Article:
Image Data: Landsat Bands 3, 2, 1 as red, green, blue, respectively
Original Data Resolution: SRTM 1 arcsecond (30 meters or 98 feet), Thematic Mapper 1 arcsecond (30 meters or 98 feet)
Date Acquired: February 2000 (SRTM)

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Perspective View with Landsat Overlay

Perspective View with Landsat Overlay

The volcanic nature of Mount Shasta is clearly evident in this computer-generated perspective viewed from the northwest. At over 4,300 meters (14,000 feet), Mount Shasta is California's tallest volcano and part of the Cascade chain of volcanoes extending south from Washington. The twin summits of Shasta and Shastina tower over a lava flow on the flank of the volcano. Cutting across the lava flow is the bright line of a railroad. The bright area at the right edge is the town of Weed.

This 3-D perspective view was generated using topographic data from the Shuttle Radar Topography Mission (SRTM) and an enhanced false-color Landsat 5 satellite image. Colors are from Landsat bands 3, 2, and 1 as red, green and blue, respectively. Topographic expression is exaggerated two times.

Landsat has been providing visible and infrared views of the Earth since 1972. SRTM elevation data matches the 30-meter (98-foot) resolution of most Landsat images and will substantially help in analyzing the large and growing Landsat image archive.

The Landsat Thematic Mapper image used here came from an online mosaic of Landsat images for the continental United States (http://mapus.jpl.nasa.gov), a part of NASA's Digital Earth effort.

Elevation data used in this image was acquired by the Shuttle Radar Topography Mission (SRTM) aboard the Space Shuttle Endeavour, launched on Feb. 11, 2000. SRTM used the same radar instrument that comprised the Spaceborne Imaging Radar-C/X-Band Synthetic Aperture Radar (SIR-C/X-SAR) that flew twice on the Space Shuttle Endeavour in 1994. SRTM was designed to collect 3-D measurements of the Earth's surface. To collect the 3-D data, engineers added a 60-meter (approximately 200-foot) mast, installed additional C-band and X-band antennas, and improved tracking and navigation devices. The mission is a cooperative project between NASA, the National Geospatial-Intelligence Agency (NGA) of the U.S. Department of Defense and the German and Italian space agencies. It is managed by NASA's Jet Propulsion Laboratory, Pasadena, Calif., for NASA's Earth Science Enterprise, Washington, D.C.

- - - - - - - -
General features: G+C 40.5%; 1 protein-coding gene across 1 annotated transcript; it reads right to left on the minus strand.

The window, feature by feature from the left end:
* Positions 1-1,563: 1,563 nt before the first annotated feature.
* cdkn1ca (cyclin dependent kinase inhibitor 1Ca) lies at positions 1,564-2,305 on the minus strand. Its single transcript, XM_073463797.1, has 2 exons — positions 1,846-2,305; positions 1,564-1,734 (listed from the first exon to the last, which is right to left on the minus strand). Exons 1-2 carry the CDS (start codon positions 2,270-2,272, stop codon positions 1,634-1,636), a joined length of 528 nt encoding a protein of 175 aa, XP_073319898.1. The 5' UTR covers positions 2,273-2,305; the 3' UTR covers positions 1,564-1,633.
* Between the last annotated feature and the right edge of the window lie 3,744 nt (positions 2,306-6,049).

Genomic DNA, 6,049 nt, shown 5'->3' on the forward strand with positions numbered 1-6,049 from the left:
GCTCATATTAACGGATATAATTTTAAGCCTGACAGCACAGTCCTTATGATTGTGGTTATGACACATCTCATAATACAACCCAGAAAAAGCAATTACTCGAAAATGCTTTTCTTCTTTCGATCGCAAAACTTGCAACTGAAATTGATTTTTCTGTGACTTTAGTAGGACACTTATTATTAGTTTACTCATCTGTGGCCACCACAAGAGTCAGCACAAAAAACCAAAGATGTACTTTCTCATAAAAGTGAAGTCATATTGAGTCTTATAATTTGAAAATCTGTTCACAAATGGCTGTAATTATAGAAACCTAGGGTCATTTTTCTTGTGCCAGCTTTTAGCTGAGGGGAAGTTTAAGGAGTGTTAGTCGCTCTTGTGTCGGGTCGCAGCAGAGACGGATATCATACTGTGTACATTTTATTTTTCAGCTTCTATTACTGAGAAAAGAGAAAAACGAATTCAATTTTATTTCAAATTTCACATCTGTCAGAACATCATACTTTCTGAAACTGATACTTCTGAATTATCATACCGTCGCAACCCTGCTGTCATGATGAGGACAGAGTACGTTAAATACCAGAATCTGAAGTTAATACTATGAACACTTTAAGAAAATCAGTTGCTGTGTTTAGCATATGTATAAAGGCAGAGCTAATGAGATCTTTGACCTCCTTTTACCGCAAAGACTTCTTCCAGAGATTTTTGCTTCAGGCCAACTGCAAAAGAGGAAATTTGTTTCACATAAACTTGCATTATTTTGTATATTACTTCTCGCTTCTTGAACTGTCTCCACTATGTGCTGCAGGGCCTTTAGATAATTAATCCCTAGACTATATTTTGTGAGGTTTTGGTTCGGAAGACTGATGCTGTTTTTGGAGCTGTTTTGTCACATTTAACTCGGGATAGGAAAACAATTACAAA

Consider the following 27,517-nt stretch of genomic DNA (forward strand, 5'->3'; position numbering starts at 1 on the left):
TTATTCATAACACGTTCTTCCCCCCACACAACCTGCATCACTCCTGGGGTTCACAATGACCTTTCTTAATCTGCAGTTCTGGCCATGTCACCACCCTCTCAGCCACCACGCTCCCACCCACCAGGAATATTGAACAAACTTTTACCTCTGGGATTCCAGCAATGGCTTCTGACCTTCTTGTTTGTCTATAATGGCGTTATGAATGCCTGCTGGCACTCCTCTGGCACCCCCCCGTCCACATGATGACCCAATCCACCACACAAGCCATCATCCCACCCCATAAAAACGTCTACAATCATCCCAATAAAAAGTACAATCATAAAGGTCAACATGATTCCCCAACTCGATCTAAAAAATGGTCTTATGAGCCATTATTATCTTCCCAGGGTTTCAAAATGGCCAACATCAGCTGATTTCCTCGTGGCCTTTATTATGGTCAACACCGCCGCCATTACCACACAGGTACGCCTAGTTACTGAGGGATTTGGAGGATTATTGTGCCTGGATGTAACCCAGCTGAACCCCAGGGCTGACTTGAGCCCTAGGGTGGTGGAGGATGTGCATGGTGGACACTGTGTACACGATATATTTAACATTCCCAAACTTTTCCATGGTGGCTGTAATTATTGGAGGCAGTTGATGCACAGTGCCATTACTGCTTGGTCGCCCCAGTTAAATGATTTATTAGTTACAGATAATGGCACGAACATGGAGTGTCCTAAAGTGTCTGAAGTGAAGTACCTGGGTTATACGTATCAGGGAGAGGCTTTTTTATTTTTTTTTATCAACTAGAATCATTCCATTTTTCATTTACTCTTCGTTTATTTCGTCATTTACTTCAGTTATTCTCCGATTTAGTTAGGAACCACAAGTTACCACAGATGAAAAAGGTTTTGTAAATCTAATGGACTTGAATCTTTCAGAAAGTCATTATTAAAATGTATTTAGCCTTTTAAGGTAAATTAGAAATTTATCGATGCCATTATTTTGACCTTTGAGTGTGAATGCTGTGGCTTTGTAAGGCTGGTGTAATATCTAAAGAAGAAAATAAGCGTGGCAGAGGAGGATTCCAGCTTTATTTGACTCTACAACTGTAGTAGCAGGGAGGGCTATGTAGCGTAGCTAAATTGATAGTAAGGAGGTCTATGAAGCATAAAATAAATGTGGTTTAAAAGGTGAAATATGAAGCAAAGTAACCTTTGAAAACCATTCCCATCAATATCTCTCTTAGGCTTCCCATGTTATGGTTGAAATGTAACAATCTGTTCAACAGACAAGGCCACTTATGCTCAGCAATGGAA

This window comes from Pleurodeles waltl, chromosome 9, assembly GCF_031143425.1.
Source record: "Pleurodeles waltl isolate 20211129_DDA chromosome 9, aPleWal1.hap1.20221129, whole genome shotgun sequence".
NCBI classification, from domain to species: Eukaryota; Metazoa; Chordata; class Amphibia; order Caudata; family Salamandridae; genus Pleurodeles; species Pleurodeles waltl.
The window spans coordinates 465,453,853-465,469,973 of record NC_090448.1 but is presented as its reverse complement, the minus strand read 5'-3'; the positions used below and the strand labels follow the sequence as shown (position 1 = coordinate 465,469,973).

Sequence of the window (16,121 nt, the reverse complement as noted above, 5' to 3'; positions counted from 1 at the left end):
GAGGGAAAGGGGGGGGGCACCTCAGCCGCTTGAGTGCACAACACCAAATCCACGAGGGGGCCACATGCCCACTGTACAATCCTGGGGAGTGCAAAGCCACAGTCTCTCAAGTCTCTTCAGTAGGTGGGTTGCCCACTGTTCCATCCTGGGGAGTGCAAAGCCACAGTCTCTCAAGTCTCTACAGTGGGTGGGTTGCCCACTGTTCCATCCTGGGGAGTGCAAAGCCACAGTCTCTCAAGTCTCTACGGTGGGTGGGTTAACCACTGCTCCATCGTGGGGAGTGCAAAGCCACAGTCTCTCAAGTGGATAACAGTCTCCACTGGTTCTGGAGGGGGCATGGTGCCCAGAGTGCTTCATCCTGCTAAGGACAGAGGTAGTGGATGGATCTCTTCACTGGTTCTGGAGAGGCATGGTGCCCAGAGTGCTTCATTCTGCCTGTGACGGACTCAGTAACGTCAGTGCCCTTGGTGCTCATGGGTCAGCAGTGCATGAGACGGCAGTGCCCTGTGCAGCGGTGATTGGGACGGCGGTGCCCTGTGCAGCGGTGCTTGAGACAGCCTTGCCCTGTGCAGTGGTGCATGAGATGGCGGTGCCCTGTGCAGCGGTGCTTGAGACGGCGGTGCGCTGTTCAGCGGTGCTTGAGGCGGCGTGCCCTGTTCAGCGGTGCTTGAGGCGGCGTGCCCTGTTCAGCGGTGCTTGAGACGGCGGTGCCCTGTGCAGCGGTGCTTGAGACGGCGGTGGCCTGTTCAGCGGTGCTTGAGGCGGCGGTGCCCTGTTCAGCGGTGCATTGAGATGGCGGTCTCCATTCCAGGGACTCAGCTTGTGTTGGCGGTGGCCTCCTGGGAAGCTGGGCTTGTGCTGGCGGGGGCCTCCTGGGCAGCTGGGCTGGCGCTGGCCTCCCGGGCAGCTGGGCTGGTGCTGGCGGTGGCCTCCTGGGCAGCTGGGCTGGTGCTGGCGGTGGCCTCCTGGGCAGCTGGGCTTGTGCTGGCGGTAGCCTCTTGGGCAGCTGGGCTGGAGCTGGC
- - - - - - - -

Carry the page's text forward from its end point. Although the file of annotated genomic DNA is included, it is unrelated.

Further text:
Size: scale varies in this perspective image
Location: 41.4 degrees North latitude, 122.3 degrees West longitude
Orientation: looking southeast
Image Data: Landsat Bands 3, 2, 1 as red, green, blue, respectively
Original Data Resolution: SRTM 1 arcsecond (30 meters or 98 feet) Thematic Mapper 1 arcsecond (30 meters or 98 feet)
Date Acquired: February 2000 (SRTM)

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Shaded Relief with Color as Height

Shaded Relief with Color as Height

The diversity of landforms that make up the state of California is evident in this new rendition of the 3-D topography of the state. The Central Valley, flanked on the east by the Sierra Nevada, dominates the scene with San Francisco and Monterey Bays clearly visible at left center. Other features of interest include Lake Tahoe at the edge to the right of San Francisco, Mono Lake below Lake Tahoe, and the Salton Sea at the lower right. The prominent sideways "V" in the southern part of the state is the intersection of the Garlock and San Andreas Faults - to the east is the Mojave Desert. Offshore are the Channel Islands and to the right of them lies the city of Los Angeles.

Two visualization methods were combined to produce this image: shading and color coding of topographic height. The shade image was derived by computing topographic slope in the northwest-southeast direction. North-facing slopes appear bright and south-facing slopes appear dark. Color coding is directly related to topographic height, with blue and green at the lower elevations, rising through yellow and brown to white at the highest elevations.

Elevation data used in this image was acquired by the Shuttle Radar Topography Mission (SRTM) aboard the Space Shuttle Endeavour, launched on February 11, 2000. SRTM used the same radar instrument that comprised the Spaceborne Imaging Radar-C/X-Band Synthetic Aperture Radar (SIR-C/X-SAR) that flew twice on the Space Shuttle Endeavour in 1994. SRTM was designed to collect 3-D measurements of the Earth's surface. To collect the 3-D data, engineers added a 60-meter (approximately 200-foot) mast, installed additional C-band and X-band antennas, and improved tracking and navigation devices. The mission is a cooperative project between NASA, the National Geospatial-Intelligence Agency (NGA) of the U.S. Department of Defense, and the German and Italian space agencies. It is managed by NASA's Jet Propulsion Laboratory, Pasadena, Calif., for NASA's Earth Science Enterprise, Washington, D.C.

Size: 950 by 1100 kilometers ( 590 by 680 miles)
Location: 32.5-42 deg. North lat., 114-125 deg. West lon.
Orientation: North toward the top
Image Data: Shaded and colored SRTM elevation model
Original Data Resolution: SRTM 1 arcsecond (30 meters or 98 feet)
Date Acquired: February 2000

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3D Perspective view

3D Perspective View

At more than 4,300 meters (14,000 feet ), Mount Shasta is California's tallest volcano and part of the Cascade chain of volcanoes extending south from Washington. This computer-generated perspective viewed from the west also includes Shastina, a slightly smaller volcanic cone left of Shasta's summit and Black Butte, another volcano in the right foreground.

This 3-D perspective view was generated using topographic data from the Shuttle Radar Topography Mission (SRTM) and an enhanced color Landsat 5 satellite image. Topographic expression is exaggerated two times.